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Effect of Fertilization and Irrigation on Plant Mass Accumulation and Maize Production (Zea mays)

Paschalidis X, Ioannou Z, Mouroutoglou X, Koriki A, Kavvadias V, Baruchas P, Chouliaras I and Sotiropoulos S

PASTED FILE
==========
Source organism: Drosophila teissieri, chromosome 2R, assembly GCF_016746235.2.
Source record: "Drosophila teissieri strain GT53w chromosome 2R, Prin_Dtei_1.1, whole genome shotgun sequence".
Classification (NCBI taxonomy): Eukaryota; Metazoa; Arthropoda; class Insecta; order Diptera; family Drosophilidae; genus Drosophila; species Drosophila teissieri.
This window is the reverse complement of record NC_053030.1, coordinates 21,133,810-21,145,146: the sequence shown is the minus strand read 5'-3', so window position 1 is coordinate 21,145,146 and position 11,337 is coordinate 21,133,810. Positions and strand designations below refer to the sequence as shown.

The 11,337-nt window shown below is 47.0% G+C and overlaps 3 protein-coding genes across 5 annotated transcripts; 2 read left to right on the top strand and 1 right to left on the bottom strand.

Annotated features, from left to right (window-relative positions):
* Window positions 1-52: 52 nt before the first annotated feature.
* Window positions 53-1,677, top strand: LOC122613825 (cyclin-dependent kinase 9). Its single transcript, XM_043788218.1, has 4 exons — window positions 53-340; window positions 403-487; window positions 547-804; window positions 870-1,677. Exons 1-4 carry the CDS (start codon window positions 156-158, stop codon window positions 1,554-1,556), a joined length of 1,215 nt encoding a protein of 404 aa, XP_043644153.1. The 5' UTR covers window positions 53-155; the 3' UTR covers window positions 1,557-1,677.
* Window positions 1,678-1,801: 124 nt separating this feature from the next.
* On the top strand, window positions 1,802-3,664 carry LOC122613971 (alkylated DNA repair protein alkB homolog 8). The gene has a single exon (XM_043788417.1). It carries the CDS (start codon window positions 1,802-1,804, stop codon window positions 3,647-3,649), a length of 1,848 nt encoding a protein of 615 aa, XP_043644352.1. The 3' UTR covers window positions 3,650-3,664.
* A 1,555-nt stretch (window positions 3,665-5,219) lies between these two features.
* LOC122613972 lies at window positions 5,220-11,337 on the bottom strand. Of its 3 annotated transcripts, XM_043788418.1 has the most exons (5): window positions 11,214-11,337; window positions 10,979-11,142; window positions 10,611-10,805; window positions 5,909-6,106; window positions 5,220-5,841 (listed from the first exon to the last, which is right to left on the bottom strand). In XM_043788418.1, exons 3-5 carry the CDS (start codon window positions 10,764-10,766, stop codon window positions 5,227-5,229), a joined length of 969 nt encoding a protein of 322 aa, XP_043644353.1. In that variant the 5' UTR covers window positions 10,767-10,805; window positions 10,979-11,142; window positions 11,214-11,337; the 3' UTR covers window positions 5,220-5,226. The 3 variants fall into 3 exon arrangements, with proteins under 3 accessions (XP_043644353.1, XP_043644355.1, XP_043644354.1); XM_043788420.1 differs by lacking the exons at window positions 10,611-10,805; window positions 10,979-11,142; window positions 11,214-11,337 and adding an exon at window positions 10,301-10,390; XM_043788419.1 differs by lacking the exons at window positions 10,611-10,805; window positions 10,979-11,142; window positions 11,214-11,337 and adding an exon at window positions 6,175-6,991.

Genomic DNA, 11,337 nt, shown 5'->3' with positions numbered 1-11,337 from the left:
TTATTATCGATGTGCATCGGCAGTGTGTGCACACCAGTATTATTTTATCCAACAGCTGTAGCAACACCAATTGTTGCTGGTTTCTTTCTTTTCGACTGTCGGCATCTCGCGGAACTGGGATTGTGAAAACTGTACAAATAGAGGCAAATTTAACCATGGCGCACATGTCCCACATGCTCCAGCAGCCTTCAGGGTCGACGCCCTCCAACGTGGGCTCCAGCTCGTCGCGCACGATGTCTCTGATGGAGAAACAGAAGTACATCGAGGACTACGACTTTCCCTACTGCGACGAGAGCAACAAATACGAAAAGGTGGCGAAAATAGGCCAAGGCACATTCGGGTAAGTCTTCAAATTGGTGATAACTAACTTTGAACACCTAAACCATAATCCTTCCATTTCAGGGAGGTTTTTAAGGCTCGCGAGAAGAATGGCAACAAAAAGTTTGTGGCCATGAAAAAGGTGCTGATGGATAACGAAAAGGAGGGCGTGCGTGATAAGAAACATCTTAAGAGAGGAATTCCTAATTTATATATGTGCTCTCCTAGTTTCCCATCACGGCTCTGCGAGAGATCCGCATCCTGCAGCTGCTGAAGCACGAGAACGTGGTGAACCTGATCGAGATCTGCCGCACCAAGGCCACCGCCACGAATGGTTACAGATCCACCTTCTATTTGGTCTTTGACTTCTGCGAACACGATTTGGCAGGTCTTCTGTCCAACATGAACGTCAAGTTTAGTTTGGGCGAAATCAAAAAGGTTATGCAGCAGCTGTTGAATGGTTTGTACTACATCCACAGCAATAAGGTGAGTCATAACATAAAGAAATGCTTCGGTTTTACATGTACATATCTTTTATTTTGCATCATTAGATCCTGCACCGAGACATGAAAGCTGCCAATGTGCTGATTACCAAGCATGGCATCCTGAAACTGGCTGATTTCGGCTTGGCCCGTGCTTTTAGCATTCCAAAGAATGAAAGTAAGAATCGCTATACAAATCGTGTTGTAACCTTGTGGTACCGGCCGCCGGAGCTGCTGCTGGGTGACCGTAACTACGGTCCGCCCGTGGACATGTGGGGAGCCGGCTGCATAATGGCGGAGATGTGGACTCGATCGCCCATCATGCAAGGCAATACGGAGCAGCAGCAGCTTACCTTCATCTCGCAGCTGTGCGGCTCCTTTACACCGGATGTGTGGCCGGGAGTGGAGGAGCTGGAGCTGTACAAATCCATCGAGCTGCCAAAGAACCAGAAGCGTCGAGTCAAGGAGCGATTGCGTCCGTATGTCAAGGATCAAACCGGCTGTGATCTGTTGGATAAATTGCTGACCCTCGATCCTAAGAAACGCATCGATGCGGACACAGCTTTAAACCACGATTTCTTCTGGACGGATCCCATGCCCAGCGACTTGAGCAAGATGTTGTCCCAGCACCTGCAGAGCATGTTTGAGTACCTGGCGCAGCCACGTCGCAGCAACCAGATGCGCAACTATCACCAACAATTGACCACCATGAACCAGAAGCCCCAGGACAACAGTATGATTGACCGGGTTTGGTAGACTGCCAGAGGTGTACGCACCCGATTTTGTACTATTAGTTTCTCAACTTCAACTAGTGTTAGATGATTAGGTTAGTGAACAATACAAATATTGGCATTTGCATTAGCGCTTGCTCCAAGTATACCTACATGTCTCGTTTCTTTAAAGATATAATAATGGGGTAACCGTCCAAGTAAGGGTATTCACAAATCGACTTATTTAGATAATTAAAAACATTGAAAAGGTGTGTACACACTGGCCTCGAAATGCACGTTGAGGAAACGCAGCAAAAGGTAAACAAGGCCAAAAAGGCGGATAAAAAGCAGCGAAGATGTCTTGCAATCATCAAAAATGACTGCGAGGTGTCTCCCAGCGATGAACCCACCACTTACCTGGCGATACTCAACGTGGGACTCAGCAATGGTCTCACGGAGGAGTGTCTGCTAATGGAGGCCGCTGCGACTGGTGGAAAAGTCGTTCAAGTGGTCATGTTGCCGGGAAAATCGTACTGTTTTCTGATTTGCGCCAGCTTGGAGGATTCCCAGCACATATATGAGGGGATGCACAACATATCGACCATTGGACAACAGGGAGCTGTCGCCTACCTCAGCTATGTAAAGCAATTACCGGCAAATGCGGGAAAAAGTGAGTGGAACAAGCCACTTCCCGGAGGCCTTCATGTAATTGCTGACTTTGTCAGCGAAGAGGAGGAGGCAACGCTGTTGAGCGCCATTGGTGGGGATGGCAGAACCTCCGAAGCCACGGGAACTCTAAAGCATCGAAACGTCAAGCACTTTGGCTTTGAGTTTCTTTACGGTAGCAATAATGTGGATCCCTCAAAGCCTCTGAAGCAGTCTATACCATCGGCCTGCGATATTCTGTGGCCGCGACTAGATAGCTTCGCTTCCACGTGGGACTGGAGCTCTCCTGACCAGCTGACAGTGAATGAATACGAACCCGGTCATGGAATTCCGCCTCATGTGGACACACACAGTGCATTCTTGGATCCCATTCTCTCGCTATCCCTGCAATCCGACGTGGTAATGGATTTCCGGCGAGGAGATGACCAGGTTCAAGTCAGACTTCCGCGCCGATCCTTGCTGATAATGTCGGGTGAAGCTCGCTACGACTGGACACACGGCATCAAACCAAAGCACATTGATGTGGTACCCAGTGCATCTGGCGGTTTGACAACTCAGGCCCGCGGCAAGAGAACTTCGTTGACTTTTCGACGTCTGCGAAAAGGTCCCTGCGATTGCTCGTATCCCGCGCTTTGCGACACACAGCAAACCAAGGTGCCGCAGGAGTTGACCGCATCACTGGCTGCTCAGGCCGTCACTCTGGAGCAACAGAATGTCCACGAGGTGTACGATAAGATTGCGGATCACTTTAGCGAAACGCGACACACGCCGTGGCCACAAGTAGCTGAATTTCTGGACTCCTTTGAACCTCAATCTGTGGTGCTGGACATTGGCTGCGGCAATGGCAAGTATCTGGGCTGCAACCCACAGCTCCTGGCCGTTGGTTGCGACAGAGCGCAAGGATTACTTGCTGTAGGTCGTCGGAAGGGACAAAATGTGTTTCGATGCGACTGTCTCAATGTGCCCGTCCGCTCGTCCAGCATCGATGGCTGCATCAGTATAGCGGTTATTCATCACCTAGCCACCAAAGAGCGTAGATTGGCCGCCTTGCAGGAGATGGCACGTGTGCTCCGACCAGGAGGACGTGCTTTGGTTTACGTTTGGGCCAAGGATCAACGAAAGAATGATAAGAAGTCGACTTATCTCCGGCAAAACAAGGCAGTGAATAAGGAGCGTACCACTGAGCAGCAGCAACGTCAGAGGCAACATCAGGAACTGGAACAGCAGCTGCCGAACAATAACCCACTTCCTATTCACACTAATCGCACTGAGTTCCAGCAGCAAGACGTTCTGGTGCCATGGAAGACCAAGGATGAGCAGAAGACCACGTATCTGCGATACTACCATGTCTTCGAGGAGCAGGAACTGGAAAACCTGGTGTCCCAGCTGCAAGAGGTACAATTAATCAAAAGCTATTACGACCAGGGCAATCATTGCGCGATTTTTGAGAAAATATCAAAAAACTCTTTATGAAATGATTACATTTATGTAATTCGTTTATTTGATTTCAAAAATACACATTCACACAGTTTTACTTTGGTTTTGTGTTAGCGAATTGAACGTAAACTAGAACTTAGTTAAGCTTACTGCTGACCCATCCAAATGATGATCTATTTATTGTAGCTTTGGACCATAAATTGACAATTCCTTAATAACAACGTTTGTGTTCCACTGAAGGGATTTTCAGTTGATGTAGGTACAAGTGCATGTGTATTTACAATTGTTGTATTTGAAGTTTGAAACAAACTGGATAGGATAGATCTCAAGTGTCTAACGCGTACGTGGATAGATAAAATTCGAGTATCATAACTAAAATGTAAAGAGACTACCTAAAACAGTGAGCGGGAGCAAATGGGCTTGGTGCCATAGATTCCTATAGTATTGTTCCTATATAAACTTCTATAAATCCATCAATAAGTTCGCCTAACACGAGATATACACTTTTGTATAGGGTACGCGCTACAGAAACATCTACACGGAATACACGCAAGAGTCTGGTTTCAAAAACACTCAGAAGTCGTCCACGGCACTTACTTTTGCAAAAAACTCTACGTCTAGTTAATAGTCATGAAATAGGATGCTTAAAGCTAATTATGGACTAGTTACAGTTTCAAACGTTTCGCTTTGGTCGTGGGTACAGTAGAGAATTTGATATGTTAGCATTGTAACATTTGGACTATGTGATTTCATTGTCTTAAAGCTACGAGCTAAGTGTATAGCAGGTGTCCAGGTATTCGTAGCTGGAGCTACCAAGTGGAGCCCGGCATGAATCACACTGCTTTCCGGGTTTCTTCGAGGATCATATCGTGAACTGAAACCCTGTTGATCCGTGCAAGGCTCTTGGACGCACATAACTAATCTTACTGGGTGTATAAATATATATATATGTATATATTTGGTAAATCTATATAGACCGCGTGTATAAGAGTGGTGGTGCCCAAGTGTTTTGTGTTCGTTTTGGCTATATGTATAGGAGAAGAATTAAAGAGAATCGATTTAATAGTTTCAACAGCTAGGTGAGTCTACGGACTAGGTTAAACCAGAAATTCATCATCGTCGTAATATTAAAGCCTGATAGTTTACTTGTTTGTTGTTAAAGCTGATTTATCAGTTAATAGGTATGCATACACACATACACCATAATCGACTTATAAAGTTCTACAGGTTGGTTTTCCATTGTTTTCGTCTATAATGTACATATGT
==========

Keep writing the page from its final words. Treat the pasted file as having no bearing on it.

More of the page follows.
The efficiency levels of nitrogen fertilization on growth and yield of maize (Zea mays) at two different levels of irrigation were examined. The experimental work was carried out at the farm of the Technological Educational Institute of Kalamata. The soil characteristics include: sandy clay soil texture, 11.07% CaCO3, slightly acidic to neutral pH, non- saline, sufficient organic matter, adequate nitrogen, phosphorus, potassium and magnesium concentrations. Plot dimensions were equal to 3.0x4.0 m with four rows of plants per 0.75 cm in each plot of which the two inner rows represent the experimental surface. The experimental design was a Randomized Block Design. The experiment consisted of six treatments in three replications, with two levels of soil water capacity (70 and 40% respectively). N levels were 0, 160, 240 kg/ha, while the P and K levels were kept constant at 100 kg/ha. The amounts of P, K and 30% of N were added to the basic fertilization before sowing. The remaining N amount separated to two doses, at different growth stages of maize and incorporated through the irrigation system. The type of fertilizers was ammonium sulfate, ammonium nitrate, superphosphate and potassium sulfate. Based on the experimental data, it was found that the fed conditions greatly influence the nature and direction of the processes involved in developing plant, the addition of nutrients, regardless of treatment combination and their dosages, affected positively the plant growth, the fresh plant mass accumulation and the weight of 1000 grains compared to plants cultivated in soil without nitrogen. The total plant weight increase was equal to 59.13% compared to plants cultivated in soil with lack of nitrogen maintaining N, P, K levels to 240, 100, 100 kg/ha and soil water capacity to 70%. High seed yields were observed with the addition of 160 and 240 kg/ha N, constant levels of P and K, and 70% of soil water capacity. Low seed yields were observed when the level of irrigation was 40% of soil water capacity regardless the added amount of N, P and K.  This can be interpreted that fertilizers have a high impact on crop yield, when combined with the appropriate level of irrigation.